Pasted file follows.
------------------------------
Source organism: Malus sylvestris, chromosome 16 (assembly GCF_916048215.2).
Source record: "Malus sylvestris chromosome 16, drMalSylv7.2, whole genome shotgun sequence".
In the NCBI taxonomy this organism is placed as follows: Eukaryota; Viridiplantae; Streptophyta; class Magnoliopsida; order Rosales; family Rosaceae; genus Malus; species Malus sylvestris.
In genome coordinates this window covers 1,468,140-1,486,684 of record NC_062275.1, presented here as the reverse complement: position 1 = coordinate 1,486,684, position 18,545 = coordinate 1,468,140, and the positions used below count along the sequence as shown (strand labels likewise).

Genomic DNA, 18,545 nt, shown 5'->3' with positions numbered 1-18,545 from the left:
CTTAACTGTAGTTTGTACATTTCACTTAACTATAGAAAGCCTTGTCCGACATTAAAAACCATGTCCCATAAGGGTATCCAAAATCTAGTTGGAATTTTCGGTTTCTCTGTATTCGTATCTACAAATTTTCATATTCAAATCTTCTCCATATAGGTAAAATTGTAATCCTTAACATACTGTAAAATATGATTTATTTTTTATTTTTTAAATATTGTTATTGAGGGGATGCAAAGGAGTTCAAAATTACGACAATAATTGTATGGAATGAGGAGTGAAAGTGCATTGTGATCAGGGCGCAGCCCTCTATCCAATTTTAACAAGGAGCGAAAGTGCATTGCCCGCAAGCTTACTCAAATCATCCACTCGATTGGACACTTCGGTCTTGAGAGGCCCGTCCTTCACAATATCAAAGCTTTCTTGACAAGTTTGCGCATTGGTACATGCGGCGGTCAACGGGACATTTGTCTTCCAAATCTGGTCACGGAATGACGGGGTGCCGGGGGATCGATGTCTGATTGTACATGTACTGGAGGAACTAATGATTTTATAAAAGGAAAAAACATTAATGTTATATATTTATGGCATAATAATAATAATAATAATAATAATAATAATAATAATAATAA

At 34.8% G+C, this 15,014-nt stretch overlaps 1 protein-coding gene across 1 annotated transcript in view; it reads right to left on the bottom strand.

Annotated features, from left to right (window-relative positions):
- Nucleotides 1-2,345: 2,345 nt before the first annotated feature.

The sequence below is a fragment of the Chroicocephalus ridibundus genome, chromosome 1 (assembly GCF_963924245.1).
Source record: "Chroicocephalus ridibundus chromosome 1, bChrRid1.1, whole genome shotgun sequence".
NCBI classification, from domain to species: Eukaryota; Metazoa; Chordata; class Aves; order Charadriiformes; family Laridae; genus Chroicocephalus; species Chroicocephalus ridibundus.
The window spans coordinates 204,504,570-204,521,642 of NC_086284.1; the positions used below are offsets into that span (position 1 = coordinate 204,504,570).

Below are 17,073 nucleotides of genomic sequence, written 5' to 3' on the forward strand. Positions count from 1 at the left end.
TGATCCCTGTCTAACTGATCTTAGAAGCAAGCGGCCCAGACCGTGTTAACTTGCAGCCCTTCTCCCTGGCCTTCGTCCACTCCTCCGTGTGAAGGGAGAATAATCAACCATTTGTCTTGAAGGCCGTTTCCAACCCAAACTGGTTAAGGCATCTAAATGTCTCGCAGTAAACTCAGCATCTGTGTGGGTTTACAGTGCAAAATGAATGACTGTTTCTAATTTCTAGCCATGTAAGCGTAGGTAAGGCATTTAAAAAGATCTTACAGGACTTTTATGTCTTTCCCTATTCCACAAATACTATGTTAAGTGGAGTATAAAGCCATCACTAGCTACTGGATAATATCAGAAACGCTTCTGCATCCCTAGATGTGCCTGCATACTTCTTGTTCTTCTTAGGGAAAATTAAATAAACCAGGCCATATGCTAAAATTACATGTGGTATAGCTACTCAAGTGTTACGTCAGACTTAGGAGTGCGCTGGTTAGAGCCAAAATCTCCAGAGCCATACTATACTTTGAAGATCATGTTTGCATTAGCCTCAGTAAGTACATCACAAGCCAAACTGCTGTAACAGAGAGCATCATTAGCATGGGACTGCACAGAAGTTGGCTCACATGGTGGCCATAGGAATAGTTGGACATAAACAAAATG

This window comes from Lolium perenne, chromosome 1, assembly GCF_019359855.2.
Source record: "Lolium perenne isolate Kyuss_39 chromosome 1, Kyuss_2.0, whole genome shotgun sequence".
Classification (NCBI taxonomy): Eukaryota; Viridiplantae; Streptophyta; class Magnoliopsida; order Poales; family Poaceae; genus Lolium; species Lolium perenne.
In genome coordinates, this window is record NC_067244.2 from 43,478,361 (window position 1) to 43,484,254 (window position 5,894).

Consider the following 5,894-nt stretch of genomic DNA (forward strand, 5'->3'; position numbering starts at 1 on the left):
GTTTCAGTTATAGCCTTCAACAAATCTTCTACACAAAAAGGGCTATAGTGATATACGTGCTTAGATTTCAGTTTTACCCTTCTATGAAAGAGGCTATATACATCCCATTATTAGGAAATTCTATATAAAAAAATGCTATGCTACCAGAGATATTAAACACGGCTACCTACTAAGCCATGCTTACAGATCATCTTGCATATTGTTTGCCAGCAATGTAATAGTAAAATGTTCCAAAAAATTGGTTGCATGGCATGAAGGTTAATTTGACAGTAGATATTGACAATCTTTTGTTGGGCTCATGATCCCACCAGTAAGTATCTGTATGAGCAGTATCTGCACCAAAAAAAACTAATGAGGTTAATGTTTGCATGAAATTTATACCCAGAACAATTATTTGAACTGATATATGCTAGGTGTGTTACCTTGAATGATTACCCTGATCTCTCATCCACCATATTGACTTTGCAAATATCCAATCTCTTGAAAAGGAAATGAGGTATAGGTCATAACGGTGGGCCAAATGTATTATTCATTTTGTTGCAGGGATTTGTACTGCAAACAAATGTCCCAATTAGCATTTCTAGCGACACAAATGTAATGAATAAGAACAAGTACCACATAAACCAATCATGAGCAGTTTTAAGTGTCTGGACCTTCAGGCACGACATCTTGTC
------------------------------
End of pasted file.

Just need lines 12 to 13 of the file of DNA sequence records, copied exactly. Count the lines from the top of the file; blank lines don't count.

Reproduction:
NCBI classification, from domain to species: Eukaryota; Metazoa; Chordata; class Aves; order Charadriiformes; family Laridae; genus Chroicocephalus; species Chroicocephalus ridibundus.
The window spans coordinates 204,504,570-204,521,642 of NC_086284.1; the positions used below are offsets into that span (position 1 = coordinate 204,504,570).